ANTIOXIDANT SUPPLEMENTS & PROSTATE CANCER
We are seeing a trend toward retrospective analyses of clinical trial data. Such a procedure is frequently the only manner in which some things can be discovered. The overriding advantage is its ability to provide access to a large number of patients. But there are perils that we civilians should understand. The first is that the patients are “virtual”. They cannot be prior selected, interviewed or screened. Their existence is in the past memory of recorded information.
There is an interesting and valuable editorial in the Journal of the American Medical Association: Peter Gann, “Randomized Trials of Antioxidant Supplementation for Cancer Prevention” (January 7th, 2009). It is readily available and I recommend that you download it and study the message. Let’s just take a glimpse:
“Randomized Trials of Antioxidant Supplementation for Cancer Prevention
First Bias, Now Chance-Next, Cause”
Peter H. Gann, MD, ScD http://jama.ama-assn.org/cgi/content/full/301/1/102
In 1996, a wave of hope arose when the Nutritional Prevention of Cancer Trial reported a 65% reduction in prostate cancer incidence in men receiving selenium supplementation. This came only 2 years after the ATBC Cancer Prevention Trial had reported a 35%reduction in prostate cancer occurrence among men taking vitamin E supplements. Suddenly, it appeared to make sense that this cancer could be prevented by bolstering antioxidant defenses in middle-aged and older men. Prostate cancer was not a pre-specified end point in either trial, and although both results were based on post hoc analysis, randomization had worked and it seemed unlikely that the encouraging findings were due to confounding bias. Indeed, confounding stood as the likely explanation for discordance between the earlier beta carotene trials that failed to demonstrate any benefit and numerous observational studies reporting that men who consumed beta carotene-containing foods were at lower risk for developing cancer, particularly those of the respiratory tract.
Now, 12 years later, comes the disappointing news that two major trials conceived during the wave of hope found that neither selenium nor vitamin E supplementation, alone or in combination, produced any reductions in prostate cancer or cancer of any type. The results of these important studies, the SELECT (Selenium and Vitamin E Cancer Prevention Trial) by Lippman and colleagues and the Physicians’ Health Study (PHS) II by Gaziano and colleagues, are reported in this issue of JAMA.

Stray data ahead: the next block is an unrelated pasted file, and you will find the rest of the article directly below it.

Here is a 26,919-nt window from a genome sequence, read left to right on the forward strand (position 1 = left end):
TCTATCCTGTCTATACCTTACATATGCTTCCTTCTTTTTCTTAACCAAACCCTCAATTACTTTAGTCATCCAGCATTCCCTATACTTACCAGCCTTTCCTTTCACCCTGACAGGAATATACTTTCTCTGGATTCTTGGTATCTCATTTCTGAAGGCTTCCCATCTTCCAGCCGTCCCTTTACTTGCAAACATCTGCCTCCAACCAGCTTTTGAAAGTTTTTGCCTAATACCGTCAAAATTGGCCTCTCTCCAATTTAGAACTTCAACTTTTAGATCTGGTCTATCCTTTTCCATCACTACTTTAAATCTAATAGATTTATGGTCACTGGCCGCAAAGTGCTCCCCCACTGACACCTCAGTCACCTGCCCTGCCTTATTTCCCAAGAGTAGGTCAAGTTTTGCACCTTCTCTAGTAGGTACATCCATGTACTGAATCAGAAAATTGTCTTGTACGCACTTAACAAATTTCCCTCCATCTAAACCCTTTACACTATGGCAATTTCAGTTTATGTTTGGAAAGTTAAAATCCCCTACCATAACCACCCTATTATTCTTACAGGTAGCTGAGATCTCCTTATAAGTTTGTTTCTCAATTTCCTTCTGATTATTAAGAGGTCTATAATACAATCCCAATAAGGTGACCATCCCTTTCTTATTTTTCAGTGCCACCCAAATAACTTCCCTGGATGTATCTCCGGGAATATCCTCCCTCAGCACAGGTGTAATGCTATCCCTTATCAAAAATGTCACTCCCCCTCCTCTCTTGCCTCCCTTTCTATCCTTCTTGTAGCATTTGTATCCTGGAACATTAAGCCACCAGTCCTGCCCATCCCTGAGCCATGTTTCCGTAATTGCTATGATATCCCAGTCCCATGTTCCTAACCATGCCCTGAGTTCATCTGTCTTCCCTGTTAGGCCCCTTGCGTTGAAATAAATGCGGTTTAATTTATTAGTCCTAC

Despite the null findings, it is important to recognize what these trials have accomplished. SELECT had a simple, cost effective design, completed accrual of more than 35 000 participants ahead of schedule-making it the largest individually randomized cancer prevention trial ever conducted- and maintained high rates of adherence and retention for 4 to 7 years. Given its statistical power, it is unlikely that the study missed detecting a benefit of even a very modest size…..
Epidemiology teaches that every statistical association has only 3 possible explanations: bias, chance, and cause. Regarding nutritional prevention of prostate cancer, first generation phase 3 trials were too reliant on biased interpretation of prior research; second-generation trials may have been too reliant on chance; yet there is every reason to believe that the next generation will have a firmer basis for causal hypotheses. Until then, physicians should not recommend selenium or vitamin E-or any other antioxidant supplements-to their patients for preventing prostate cancer.
The topic centers on nutritional prevention of cancer by antioxidant supplementation of the diet. But there are two threads of the discourse:
- If we expect to see major gains through dietary or other lifestyle choices, then we need first to discard those things about the modern Western social construct that are absolutely proven to be worsening our health and wellness. About dietary intervention, Gann says “If it requires whole foods, extracts, or dietary patterns, it may be necessary to give up the reductionist need to know which molecule is most responsible and perhaps…starting exposure early in life and sustaining it for decades…” So there is an inconvenient truth we should address first of all!
- The overt theme is simply that you cannot trust what you read to be either complete or simple. Many factors impose on every circumstance in life. If two events can be correlated, they might only do so when some other set of factors is constant. In most real cases there is a whole gaggle of interacting forces – big, small and some embarrassing. Still further, correlations might simply be a matter of chance or bias, much as can be seen in the faces of ardent players at a Casino. Analysis in retrospect (post hoc trials) does not allow the investigator to touch the canvas and test those things that paint the scene. Thus, the risks of unfortunate error are magnified – perhaps the conclusions are quite invalid.
So be cautious and inquisitive about revelations from the past in conventional medicine as well as any other field. Errors come from placing heavy reliance on data extracted from campaigns that were conceived, designed and implemented in the past to test one or more hypotheses inevitably different from ours here in the present.
Sir Macfarlane Burnet enjoyed the image of people who studied the natural decomposition of deceased wild dogs across the seasons of each year – only to conclude that it is the sun in particular that brings forth maggots in summer. His point was always that trial results and models must follow an unending tension as we seek to refine ideas and push to know what is just beyond our full understanding as any time.
Be well, try to be wise